Phoebe Lawless, pictured in 2010 when Scratch Bakery first opened, prints a menu. NEWS & OBSERVER FILE PHOTO
Phoebe Lawless, pictured in 2010 when Scratch Bakery first opened, prints a menu. NEWS & OBSERVER FILE PHOTO

Morning Newsletter

Acclaimed Scratch Bakery closing in downtown Durham

January 26, 2018 11:29 AM

DURHAM

The beloved downtown Durham pie shop and cafe Scratch Bakery will close at the end of February.

Acclaimed baker Phoebe Lawless announced on Facebook Friday morning that the time has come to close her original location, recently dubbed “Mama Scratch” following the opening of her satellite bake shop “Baby Scratch” late last year. Baby Scratch will continue, as will Lawless’ first full service restaurant The Lakewood next door.

In the eight years since Lawless opened Scratch, much has changed in Durham and in her life. Her family and business have grown, and the largely quaint downtown has turned into a bustling city center. In that space on Orange Street, Lawless turned flour, sugar and butter into multiple James Beard Award nominations for baking.

In a long and poetic personal essay on Facebook, Lawless tracked the growth of Scratch from a woman selling pies at the farmer’s market to the popular spot for breakfast, lunch and brunch service we know today.

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“I’m so very proud of what we accomplished in that tiny little shop that has become known as ‘Mama Scratch,’” Lawless wrote. “The honest food, the amazing staff who gave me and our customers their effort and passion and joy, and you… all of you who chose to spend your time and money with us, who lingered for a third cup of coffee, who took our pies home to your Thanksgiving tables, who pulled on our backwards front door instead of pushing it open, who doled out donut muffins to your jumping children, who made our space your office and breakfast nook and home away from home. Thank you so very, very much.”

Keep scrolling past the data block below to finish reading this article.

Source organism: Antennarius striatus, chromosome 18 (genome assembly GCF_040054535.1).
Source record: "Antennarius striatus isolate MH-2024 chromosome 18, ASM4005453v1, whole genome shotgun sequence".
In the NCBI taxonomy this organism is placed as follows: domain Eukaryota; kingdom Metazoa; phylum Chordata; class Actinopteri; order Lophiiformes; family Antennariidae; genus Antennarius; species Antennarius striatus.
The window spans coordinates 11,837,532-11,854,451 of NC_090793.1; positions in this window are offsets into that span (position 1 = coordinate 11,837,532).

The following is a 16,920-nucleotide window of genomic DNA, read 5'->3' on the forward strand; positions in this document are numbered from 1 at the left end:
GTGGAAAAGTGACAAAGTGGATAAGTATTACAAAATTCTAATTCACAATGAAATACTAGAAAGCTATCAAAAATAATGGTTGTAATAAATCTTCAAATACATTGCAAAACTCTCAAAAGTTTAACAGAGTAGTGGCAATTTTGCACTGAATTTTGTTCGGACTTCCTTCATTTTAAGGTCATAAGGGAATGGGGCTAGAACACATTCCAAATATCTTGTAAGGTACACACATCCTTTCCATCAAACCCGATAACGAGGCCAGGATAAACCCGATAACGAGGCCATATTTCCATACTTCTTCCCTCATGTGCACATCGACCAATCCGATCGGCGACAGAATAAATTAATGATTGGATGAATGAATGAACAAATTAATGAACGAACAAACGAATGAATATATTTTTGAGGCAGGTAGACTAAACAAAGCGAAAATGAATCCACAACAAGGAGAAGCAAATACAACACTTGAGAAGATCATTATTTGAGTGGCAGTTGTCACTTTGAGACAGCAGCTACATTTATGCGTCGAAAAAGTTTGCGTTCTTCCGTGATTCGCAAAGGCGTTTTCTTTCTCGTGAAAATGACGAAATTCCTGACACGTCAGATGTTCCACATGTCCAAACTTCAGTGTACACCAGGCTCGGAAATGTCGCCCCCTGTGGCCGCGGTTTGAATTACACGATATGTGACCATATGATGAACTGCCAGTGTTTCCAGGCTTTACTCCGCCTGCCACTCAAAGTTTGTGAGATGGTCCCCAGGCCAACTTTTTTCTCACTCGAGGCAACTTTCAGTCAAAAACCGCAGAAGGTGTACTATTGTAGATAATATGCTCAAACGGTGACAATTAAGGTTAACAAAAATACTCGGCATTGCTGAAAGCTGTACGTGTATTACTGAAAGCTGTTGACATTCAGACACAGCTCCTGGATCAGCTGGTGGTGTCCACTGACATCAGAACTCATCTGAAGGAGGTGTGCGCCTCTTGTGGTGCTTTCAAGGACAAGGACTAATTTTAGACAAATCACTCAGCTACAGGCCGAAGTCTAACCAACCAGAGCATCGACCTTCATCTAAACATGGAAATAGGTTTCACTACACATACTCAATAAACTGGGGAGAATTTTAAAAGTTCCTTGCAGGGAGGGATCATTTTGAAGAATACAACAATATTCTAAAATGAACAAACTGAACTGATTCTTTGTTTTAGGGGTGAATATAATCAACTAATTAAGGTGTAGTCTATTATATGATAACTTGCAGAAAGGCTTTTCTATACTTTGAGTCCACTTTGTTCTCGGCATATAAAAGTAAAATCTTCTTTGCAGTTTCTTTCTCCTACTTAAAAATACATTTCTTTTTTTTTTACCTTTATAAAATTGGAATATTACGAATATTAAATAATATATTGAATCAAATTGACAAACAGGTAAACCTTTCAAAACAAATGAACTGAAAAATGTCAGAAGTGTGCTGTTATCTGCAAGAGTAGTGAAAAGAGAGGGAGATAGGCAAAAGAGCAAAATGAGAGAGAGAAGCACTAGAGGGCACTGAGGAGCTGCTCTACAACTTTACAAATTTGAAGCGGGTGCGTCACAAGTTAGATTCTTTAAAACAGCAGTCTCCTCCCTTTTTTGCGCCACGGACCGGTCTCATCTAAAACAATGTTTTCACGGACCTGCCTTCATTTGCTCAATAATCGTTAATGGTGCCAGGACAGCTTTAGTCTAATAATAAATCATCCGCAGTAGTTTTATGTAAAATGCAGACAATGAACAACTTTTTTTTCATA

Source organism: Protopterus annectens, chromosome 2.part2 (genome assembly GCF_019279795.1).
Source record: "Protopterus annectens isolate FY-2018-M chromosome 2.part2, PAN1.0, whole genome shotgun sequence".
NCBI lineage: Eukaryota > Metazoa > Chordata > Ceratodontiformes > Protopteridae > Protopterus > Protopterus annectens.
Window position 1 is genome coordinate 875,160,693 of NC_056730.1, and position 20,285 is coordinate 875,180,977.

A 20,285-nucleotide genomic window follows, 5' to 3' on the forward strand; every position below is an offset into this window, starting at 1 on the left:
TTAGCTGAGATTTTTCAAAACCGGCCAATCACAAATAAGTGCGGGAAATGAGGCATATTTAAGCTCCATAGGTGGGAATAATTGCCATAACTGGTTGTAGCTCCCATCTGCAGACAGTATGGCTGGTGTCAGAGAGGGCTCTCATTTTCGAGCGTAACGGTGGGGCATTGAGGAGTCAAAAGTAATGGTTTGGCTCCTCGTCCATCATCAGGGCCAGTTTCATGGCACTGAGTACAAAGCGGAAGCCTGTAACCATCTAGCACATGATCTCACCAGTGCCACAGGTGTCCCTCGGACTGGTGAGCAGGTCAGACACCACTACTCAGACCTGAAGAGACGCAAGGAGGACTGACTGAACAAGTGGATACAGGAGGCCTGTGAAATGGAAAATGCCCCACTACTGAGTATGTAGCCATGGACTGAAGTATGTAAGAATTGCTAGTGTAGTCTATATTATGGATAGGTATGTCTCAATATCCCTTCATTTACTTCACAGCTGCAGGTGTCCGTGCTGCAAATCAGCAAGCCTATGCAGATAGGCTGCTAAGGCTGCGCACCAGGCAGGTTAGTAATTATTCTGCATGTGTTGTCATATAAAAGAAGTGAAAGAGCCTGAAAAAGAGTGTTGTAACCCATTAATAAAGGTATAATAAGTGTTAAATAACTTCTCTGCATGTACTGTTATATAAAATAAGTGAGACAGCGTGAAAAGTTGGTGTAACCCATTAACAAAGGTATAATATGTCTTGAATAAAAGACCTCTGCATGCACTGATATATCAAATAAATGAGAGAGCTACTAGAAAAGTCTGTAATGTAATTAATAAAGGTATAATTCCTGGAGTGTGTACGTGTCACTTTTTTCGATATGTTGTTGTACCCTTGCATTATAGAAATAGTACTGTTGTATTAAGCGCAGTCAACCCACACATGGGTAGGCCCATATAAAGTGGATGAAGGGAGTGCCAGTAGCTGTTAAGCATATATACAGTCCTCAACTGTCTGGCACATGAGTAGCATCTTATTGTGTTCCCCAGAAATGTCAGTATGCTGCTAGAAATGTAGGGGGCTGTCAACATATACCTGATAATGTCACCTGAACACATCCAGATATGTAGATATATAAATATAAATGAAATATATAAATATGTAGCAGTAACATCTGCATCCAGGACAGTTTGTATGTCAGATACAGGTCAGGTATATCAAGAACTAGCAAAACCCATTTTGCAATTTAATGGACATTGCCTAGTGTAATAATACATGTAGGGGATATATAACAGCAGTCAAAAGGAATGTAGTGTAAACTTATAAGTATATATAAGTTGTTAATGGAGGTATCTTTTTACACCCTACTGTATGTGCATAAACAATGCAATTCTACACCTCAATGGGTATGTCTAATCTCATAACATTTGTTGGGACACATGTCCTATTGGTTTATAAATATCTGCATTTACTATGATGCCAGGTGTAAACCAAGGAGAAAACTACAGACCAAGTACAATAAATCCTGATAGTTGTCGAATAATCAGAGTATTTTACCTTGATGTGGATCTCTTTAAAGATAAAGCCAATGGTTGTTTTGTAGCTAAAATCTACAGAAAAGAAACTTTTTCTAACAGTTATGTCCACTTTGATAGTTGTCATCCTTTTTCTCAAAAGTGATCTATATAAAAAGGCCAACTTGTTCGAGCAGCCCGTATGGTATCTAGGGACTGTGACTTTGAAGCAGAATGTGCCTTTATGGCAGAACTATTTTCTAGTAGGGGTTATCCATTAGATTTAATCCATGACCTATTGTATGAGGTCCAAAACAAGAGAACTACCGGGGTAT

Lawless is a protege of the James Beard Award-winning baker Karen Barker of the now-closed Magnolia Grill. In Lawless’ essay, she said running two bakeries in different parts of town, as well as The Lakewood, had stretched her too thin. She suggested she had also felt development pressures in a downtown constantly turning into something new.

“We’ve had an amazing eight years in that bakeshop on Orange Street,” Lawless wrote. “But now everything is different. That toddler is a teenager. That sleepy block now bustles. And, especially, downtown Durham has transformed. All the once-empty storefronts are now offices and stores and restaurants and bars. It’s growing at a pace that we aren’t able to keep up with in that small storefront.”

The downtown Scratch will remain open until the end of February, and Lawless said she is going to have fun with the menu over the next month. She encourages fans to continue visiting in Lakewood.

“We’re so excited to be starting this new journey in a place that reminds me so much of the old downtown Durham,” Lawless wrote. “We want you to have that same old feeling when you walk in those new doors.”

Drew Jackson; 919-829-4707; @jdrewjackson